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Small Press Shakedown: Philippa Martinez of Uruk Press

Fencing AcademyThe UK has a fantastic small press scene. To celebrate the people behind the imprints, and help out the writers that are looking to them for publication, we've asked a number of editors to share what they're working on - and what they're looking for. This week, our guest is Philippa Martinez from Uruk Press.

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Could you tell us a bit about who you are and what you're doing?

Uruk Press has a humble aim: to publish the best in fantasy and science erotica. Hey, you have to aim big, right? I started the company a couple of years ago when I was on maternity leave and feeling a bit depressed and isolated from the world. Rediscovering my love of fanfic and online fantasy filth was a bit of a lifeline and then I though, why not do it yourself?

I was pretty much a total amateur but things seem to have worked out quite. I've even got over my phobia of cheesy but commercially useful blurbs!

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A Closed and Common Orbit, Moonraker's Bride and The Season

Moonrakers BrideHappy almost Valentine's Day!

To celebrate, three very different romances: a contemporary space opera (kinda), a globe-trotting adventure (kinda), and a Regency romance (kinda). Love is in the air, and it is not so easily classified. 

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Madeline Brent's Moonraker's Bride (1973) is another of the award-winning novelist's semi-Gothic, globe-trotting, quasi-Victorian escapades. I'm slightly obsessed with Brent's books ever since discovering that 'she' is the pen name for Peter O'Donnell, who also wrote the action series Modesty Blaise. The obsession has now paid off with a handful of really delightful books, of which Moonraker's is one. 

Lucy Waring, our heroine, is born overseas, an orphan in a remote Himalayan village. This means she's got practical skills (including yak-herding!) and an adventurous spirit... but is completely on the back foot in British society. The combination means she can be shy, but courageous, and supremely competent... yet also in constant need of rescuing. This is the delicate balance that Brent creates in all 'her' books, and it might be at its most delicate in Moonraker's. Further familiar twists include the circumstantial-marriage-that-could-be-real-love, family secrets, and a lot of ponderously-delivered pop psychology.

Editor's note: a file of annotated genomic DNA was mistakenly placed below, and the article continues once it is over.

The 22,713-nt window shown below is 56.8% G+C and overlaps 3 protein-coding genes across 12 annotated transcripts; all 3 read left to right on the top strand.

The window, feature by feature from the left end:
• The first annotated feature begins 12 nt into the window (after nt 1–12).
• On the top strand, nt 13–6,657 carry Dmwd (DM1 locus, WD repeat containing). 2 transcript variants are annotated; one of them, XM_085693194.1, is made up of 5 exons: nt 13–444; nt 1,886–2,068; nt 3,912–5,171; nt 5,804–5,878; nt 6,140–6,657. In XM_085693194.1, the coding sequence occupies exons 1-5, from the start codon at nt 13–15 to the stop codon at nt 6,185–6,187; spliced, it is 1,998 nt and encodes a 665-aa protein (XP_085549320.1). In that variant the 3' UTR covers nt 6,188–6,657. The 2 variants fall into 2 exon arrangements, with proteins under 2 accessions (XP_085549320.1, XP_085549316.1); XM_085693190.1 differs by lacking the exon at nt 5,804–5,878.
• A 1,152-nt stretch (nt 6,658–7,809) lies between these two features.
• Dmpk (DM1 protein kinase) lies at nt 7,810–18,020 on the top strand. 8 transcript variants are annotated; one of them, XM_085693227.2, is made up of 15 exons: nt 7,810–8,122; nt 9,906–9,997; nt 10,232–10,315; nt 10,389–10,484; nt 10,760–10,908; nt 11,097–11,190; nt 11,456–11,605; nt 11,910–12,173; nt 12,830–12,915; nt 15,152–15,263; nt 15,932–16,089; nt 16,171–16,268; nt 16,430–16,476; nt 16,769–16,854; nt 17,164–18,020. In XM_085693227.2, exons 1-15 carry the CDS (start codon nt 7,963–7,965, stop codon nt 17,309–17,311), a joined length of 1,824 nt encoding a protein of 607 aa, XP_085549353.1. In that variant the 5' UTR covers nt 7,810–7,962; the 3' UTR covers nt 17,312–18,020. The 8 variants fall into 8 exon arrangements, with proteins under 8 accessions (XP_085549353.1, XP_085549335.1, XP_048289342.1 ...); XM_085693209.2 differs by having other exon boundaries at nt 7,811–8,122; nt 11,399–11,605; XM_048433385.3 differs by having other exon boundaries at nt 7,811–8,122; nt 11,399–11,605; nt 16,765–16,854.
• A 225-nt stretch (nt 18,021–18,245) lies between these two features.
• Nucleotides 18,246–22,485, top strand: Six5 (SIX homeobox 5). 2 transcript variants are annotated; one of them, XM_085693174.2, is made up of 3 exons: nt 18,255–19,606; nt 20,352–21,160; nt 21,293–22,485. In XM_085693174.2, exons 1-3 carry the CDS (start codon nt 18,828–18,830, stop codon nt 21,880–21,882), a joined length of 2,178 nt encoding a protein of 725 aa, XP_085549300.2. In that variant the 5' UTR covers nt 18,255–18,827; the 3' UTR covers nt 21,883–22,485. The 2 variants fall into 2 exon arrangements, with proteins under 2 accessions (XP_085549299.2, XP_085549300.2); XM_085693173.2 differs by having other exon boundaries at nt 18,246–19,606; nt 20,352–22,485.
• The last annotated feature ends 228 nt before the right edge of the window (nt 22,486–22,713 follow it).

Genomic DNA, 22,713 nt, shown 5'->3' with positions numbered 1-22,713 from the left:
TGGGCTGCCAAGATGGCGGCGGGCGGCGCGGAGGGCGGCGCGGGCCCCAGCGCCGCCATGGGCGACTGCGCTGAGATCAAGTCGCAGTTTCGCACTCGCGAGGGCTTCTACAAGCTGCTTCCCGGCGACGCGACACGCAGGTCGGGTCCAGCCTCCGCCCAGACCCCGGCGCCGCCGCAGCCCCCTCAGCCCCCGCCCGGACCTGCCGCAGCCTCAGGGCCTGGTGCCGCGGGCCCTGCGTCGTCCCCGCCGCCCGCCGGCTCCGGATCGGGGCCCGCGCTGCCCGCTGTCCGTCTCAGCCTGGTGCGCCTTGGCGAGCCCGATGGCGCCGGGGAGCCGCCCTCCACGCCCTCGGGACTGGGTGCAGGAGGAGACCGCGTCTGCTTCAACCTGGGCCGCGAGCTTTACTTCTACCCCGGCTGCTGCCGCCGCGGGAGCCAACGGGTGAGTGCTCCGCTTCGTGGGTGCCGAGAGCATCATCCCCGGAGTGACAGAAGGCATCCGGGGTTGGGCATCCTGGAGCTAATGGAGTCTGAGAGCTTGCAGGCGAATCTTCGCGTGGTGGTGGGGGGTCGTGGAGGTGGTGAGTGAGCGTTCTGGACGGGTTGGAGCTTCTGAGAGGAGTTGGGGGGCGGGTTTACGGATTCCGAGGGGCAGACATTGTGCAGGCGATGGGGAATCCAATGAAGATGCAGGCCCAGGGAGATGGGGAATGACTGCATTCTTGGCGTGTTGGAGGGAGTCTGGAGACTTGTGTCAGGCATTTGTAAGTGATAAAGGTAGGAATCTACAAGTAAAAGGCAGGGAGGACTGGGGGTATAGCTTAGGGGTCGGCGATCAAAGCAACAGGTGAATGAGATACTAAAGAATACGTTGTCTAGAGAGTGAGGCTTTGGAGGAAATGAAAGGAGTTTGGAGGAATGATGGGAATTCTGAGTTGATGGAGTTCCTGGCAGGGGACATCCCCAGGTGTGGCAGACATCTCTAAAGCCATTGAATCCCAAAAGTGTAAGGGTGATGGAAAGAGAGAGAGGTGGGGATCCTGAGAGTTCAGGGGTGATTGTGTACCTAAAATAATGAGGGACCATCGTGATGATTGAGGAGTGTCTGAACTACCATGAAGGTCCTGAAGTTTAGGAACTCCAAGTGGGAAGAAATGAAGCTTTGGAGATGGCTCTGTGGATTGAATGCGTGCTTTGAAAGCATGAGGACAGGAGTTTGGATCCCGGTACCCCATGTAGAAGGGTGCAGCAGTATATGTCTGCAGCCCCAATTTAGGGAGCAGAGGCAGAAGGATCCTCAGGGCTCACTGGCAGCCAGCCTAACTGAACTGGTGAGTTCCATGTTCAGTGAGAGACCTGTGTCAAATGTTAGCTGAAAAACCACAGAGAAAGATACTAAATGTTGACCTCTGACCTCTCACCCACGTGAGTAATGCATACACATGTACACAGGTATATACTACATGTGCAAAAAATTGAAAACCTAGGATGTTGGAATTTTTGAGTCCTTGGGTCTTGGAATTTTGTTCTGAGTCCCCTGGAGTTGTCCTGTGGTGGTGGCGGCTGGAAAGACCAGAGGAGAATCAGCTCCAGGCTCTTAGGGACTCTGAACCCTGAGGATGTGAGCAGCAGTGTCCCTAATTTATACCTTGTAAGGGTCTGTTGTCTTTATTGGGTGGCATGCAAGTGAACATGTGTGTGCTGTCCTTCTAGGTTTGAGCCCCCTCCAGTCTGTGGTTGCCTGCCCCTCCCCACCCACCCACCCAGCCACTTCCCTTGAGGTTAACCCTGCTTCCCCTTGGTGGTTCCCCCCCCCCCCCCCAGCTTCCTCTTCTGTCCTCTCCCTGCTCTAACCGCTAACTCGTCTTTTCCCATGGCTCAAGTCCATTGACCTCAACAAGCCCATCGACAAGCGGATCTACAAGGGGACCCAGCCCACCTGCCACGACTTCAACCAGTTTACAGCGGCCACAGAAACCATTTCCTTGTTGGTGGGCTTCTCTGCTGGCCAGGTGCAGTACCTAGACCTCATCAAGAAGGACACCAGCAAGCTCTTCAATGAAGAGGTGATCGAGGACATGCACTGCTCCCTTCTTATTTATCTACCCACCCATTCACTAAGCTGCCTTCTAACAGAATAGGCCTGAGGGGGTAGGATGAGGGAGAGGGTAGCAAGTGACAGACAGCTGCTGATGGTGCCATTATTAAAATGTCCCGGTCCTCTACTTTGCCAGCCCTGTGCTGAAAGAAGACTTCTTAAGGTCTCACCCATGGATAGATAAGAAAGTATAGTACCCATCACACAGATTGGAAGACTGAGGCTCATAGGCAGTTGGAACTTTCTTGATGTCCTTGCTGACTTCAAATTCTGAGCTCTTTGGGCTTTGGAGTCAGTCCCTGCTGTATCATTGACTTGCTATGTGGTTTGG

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The Georgette Heyer Historical Fiction Prize

Georgette Heyer and Misty Dawn
Georgette Heyer (the wolfhound, Misty Dawn, is not the prize).
Photograph from the Georgette Heyer Estate, via the Guardian.


Something else I've learned this week - the existence of "The Georgette Heyer Historical Fiction Prize". This was proudly emblazoned on the spine of Zemindar, which I promptly bought for £2. See, awards do sell books!

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K.M. Carroll's Malevolent (2015)

9k="I met Mal the day he tried to kill my boyfriend."

And with that, Malevolent begins.

The 'I' is Libby. She's a high school senior, but not a very active one. Stricken with 'Valley Fever', she's virtually bedridden: even on the good days, she's worried about ranging too far - her mysterious ailment could strike at any time. 

Malevolent opens on one of those good days. She's feeling fairly strong, plus, the beekeepers are in town. Libby's family has an almond farm. The annual visit of the beekeepers and their pollinating bug-friends is not only important to the farm's success, but it is also a lot of fun to watch.

This year is especially fun, as there's an enigmatic stranger in the mix. This newcomer works with unnatural speed, and has a connection with his bees that seems almost magical. His strength, speed and pallor all combine to make Libby think - jokingly - that this newcomer, Mal, is a vampire. (awkward cough)

 

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Review Round-up: Detectives, Aliens and a Succubus

The Yellow PhantomDid you know the goodie bag at the Oscars is worth something like $200,000?!

This goodie bag of belated reviews isn't. But it does feature detective stories by Margaret Sutton and Elliott Hall, as well as Richelle Mead's Georgina Kincaid and Raymond Jones' The Alien. So that's something!

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Margaret Sutton's The Yellow Phantom (1932)

Sutton's Judy Bolton was a 'girl detective' with the misfortune to be published at the same time as Nancy Drew. That said, Bolton's adventures ran for 38 volumes and have accumulated a certain fandom of their own. One critical difference is a sense of growth (and canonicity, I suppose). Unlike the freewheeling but ageless Drew, Bolton grows up, falls in love, gets married and tackles more of 'life'. 

Still, The Yellow Phantom is still - well - very much an artefact of its time. Judy and her friends travel to New York City where they meet a mysterious and handsome writer of handsome and mysterious books.